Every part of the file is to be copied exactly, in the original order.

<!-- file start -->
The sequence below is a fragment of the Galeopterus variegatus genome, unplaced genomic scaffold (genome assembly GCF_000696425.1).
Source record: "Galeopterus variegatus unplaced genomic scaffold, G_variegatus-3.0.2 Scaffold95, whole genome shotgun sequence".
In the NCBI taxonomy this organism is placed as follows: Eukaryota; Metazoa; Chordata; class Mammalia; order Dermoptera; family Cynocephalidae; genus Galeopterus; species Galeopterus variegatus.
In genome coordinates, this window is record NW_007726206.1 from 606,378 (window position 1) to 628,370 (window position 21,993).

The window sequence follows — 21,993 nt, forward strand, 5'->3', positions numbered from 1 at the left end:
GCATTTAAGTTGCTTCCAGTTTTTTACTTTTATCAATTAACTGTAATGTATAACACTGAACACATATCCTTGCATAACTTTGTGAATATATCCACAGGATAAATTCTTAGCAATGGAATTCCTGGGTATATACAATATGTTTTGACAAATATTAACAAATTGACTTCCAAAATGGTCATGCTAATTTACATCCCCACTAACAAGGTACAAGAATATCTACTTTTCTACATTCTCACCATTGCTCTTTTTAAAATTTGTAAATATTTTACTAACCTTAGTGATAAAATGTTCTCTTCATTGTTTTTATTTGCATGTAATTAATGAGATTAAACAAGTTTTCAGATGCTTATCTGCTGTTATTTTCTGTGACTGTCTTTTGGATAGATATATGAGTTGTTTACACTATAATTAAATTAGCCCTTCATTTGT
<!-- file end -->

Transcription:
The sequence below is a fragment of the Galeopterus variegatus genome, unplaced genomic scaffold (genome assembly GCF_000696425.1).
Source record: "Galeopterus variegatus unplaced genomic scaffold, G_variegatus-3.0.2 Scaffold95, whole genome shotgun sequence".
In the NCBI taxonomy this organism is placed as follows: Eukaryota; Metazoa; Chordata; class Mammalia; order Dermoptera; family Cynocephalidae; genus Galeopterus; species Galeopterus variegatus.
In genome coordinates, this window is record NW_007726206.1 from 606,378 (window position 1) to 628,370 (window position 21,993).

The window sequence follows — 21,993 nt, forward strand, 5'->3', positions numbered from 1 at the left end:
GCATTTAAGTTGCTTCCAGTTTTTTACTTTTATCAATTAACTGTAATGTATAACACTGAACACATATCCTTGCATAACTTTGTGAATATATCCACAGGATAAATTCTTAGCAATGGAATTCCTGGGTATATACAATATGTTTTGACAAATATTAACAAATTGACTTCCAAAATGGTCATGCTAATTTACATCCCCACTAACAAGGTACAAGAATATCTACTTTTCTACATTCTCACCATTGCTCTTTTTAAAATTTGTAAATATTTTACTAACCTTAGTGATAAAATGTTCTCTTCATTGTTTTTATTTGCATGTAATTAATGAGATTAAACAAGTTTTCAGATGCTTATCTGCTGTTATTTTCTGTGACTGTCTTTTGGATAGATATATGAGTTGTTTACACTATAATTAAATTAGCCCTTCATTTGT